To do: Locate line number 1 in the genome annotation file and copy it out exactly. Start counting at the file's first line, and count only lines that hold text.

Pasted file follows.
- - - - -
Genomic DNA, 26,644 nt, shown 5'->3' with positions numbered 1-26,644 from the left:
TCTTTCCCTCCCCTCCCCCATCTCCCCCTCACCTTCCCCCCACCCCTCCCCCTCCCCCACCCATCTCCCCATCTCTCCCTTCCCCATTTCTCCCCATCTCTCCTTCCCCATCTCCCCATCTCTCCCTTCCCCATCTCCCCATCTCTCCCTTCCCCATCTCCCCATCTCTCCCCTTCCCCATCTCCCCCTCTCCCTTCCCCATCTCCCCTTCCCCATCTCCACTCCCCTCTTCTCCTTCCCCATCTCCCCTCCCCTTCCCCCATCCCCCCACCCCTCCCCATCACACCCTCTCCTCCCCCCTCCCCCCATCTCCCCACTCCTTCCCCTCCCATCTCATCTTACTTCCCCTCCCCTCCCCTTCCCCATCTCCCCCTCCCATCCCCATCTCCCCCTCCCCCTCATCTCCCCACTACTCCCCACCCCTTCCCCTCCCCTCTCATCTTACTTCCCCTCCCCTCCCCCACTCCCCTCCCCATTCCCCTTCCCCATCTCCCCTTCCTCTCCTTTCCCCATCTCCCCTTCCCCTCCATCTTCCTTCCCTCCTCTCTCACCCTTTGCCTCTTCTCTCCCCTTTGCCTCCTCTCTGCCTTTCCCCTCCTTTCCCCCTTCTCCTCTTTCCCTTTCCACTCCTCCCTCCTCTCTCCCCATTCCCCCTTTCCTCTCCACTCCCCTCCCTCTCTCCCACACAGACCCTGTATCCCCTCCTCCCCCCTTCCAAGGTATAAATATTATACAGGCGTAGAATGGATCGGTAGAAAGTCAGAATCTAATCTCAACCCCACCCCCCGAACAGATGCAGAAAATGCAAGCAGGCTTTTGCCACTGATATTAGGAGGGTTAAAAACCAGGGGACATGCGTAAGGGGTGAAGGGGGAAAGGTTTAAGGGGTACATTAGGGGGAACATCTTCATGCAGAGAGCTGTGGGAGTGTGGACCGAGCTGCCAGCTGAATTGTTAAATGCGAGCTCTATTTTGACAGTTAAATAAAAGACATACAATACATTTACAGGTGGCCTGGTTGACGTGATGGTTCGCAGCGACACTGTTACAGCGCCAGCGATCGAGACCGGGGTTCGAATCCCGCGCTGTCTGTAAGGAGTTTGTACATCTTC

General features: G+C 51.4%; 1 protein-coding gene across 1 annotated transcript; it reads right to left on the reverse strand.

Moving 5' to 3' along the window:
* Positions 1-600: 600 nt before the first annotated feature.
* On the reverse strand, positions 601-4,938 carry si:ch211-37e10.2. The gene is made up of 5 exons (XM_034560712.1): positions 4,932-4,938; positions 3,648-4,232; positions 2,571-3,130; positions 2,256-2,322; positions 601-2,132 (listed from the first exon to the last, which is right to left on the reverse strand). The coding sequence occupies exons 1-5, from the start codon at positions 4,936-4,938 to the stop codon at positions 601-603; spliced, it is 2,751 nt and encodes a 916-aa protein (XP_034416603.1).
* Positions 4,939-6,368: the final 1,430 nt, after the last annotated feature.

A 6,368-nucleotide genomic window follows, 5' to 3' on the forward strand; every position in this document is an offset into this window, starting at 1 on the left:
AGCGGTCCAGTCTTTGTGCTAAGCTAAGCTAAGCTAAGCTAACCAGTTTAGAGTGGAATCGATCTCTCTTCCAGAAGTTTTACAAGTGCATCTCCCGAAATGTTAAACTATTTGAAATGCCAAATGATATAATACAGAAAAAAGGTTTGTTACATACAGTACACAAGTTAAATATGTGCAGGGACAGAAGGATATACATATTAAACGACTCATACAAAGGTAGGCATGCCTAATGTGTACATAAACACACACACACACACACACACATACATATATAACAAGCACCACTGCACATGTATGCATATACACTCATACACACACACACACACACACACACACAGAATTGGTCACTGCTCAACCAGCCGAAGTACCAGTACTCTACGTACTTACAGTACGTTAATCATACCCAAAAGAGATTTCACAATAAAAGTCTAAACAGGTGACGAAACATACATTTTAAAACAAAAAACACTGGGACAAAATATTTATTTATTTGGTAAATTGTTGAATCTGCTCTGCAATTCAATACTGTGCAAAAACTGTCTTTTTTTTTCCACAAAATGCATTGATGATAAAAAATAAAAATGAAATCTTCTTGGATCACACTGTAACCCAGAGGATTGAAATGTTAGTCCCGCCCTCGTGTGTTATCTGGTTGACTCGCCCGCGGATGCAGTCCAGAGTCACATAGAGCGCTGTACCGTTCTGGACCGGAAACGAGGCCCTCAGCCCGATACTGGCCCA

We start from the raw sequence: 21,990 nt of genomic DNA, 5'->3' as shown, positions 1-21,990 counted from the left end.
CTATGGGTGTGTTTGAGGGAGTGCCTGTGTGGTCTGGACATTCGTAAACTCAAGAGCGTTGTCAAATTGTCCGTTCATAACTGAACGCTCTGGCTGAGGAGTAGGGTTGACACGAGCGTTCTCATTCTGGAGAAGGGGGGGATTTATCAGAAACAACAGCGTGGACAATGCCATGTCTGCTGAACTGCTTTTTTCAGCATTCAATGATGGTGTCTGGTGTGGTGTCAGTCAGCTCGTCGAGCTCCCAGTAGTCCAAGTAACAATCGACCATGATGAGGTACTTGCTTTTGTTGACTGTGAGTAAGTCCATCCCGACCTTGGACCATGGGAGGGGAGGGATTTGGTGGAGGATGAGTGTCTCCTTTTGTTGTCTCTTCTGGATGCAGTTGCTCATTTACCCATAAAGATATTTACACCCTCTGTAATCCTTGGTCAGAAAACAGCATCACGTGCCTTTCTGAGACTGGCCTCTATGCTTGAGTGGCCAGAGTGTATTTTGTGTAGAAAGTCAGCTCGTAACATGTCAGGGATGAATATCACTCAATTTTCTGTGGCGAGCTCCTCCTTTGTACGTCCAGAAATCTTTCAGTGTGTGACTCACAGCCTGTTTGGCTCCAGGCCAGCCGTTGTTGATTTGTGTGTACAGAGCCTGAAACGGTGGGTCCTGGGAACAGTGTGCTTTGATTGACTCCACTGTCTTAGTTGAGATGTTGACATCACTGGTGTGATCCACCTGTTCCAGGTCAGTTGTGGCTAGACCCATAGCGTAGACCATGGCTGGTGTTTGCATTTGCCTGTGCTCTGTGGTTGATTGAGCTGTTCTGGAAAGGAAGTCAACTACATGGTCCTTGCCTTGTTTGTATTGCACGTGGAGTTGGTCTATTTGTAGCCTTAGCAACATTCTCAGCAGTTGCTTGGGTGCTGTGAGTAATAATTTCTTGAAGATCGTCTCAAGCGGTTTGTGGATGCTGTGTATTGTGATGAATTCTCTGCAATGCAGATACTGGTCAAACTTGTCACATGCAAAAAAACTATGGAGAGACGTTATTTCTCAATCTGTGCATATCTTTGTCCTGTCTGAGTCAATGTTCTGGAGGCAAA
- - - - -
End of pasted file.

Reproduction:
Genomic DNA, 26,644 nt, shown 5'->3' with positions numbered 1-26,644 from the left: